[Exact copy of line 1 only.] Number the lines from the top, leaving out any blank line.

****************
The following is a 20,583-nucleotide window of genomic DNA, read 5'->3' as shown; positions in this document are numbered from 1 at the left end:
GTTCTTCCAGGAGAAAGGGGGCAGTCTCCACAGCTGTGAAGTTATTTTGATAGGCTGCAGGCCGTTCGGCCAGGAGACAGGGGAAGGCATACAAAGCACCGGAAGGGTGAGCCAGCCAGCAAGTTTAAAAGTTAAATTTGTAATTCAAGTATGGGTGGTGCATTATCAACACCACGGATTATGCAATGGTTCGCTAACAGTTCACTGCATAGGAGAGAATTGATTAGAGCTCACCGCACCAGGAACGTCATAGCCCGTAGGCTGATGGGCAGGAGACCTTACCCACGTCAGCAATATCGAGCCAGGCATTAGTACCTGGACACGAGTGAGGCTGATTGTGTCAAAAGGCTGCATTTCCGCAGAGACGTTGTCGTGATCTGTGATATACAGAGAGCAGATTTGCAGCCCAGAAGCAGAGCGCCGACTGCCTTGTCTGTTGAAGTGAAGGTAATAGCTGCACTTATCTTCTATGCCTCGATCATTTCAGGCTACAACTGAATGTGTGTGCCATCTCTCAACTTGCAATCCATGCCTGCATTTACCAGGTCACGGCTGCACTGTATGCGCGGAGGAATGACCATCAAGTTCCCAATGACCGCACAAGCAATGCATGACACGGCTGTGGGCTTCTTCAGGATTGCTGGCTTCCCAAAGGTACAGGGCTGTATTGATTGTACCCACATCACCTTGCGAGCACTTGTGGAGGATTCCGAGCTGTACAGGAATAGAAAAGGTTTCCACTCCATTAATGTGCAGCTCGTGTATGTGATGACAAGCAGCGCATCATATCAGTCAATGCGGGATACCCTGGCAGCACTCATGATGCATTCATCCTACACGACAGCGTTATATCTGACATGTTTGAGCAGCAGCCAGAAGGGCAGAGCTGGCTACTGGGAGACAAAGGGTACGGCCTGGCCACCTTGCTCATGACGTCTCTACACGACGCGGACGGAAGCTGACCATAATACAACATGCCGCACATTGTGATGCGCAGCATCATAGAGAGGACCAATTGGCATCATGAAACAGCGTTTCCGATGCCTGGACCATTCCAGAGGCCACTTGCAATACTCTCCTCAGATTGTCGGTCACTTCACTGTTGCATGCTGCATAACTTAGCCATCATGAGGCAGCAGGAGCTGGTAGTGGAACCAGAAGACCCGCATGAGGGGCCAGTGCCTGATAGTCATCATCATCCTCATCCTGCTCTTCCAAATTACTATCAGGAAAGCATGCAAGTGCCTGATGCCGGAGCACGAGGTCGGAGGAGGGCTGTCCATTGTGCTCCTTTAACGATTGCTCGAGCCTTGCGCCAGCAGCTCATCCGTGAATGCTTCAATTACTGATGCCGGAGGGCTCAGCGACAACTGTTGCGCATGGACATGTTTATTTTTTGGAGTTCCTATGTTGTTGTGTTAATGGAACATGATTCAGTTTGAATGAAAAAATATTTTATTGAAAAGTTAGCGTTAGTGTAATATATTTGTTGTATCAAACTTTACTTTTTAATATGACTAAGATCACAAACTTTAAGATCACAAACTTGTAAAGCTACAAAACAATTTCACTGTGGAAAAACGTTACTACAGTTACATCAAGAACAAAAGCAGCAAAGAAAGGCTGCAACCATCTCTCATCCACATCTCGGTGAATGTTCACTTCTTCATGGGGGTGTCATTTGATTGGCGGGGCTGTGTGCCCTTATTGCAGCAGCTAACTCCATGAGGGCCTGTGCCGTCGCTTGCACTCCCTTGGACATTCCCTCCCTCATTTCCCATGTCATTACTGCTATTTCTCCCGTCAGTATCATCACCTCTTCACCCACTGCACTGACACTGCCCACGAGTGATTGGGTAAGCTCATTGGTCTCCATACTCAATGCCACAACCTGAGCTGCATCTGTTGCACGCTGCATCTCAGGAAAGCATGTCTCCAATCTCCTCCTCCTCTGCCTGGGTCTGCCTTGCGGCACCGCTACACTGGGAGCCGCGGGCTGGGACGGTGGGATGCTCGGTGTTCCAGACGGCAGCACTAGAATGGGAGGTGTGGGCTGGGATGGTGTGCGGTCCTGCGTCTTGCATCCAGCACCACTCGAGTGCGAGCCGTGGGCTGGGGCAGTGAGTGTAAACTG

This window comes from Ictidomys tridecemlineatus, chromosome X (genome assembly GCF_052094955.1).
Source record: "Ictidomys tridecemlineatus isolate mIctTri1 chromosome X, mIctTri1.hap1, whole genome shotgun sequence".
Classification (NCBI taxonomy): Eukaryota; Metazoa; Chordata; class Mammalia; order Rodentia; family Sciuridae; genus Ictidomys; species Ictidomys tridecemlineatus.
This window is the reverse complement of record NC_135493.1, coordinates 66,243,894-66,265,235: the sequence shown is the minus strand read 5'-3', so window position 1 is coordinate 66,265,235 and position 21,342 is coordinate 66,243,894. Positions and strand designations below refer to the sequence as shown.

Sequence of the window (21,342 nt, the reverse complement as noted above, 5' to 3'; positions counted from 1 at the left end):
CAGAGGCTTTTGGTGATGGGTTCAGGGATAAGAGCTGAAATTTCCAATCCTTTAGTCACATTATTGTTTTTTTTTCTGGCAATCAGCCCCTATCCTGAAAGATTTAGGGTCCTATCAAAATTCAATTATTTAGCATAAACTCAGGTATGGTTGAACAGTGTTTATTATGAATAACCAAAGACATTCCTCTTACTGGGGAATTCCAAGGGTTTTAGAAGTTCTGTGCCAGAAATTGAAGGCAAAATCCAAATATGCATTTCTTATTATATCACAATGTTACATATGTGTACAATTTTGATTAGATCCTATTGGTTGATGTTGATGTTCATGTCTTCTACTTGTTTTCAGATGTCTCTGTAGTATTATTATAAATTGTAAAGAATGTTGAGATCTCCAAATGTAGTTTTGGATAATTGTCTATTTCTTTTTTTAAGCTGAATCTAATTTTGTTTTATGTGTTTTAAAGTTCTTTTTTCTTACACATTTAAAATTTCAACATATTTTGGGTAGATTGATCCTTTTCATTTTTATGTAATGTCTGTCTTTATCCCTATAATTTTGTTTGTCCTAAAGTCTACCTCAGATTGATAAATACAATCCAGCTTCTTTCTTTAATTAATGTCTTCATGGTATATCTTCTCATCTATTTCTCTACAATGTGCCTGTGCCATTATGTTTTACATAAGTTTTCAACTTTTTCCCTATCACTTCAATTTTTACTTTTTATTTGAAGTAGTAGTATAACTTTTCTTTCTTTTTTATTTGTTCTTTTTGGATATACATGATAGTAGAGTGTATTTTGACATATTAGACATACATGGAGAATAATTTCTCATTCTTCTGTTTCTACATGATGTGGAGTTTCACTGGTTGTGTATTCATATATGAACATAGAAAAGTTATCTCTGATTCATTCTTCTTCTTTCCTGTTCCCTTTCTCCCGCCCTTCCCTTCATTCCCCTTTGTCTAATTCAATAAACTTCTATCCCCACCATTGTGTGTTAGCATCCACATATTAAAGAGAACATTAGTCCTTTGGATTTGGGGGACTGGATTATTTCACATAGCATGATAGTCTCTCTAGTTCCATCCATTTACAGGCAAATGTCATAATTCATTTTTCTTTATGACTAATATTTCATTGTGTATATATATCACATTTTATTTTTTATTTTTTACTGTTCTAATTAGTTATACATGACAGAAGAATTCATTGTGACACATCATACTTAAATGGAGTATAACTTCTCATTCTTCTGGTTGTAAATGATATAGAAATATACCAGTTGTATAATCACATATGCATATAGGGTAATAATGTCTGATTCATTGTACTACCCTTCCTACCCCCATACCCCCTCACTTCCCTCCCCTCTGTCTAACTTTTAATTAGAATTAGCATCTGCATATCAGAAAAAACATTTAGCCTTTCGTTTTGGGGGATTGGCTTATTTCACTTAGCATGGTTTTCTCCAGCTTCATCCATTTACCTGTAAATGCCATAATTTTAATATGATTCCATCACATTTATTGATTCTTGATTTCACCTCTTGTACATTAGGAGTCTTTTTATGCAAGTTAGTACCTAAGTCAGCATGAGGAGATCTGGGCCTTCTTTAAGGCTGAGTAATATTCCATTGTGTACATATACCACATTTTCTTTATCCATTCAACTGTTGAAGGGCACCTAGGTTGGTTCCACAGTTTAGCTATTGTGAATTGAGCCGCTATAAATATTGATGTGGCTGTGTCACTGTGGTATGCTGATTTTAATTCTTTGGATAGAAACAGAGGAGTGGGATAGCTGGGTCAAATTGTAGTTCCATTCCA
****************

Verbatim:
The following is a 20,583-nucleotide window of genomic DNA, read 5'->3' as shown; positions in this document are numbered from 1 at the left end: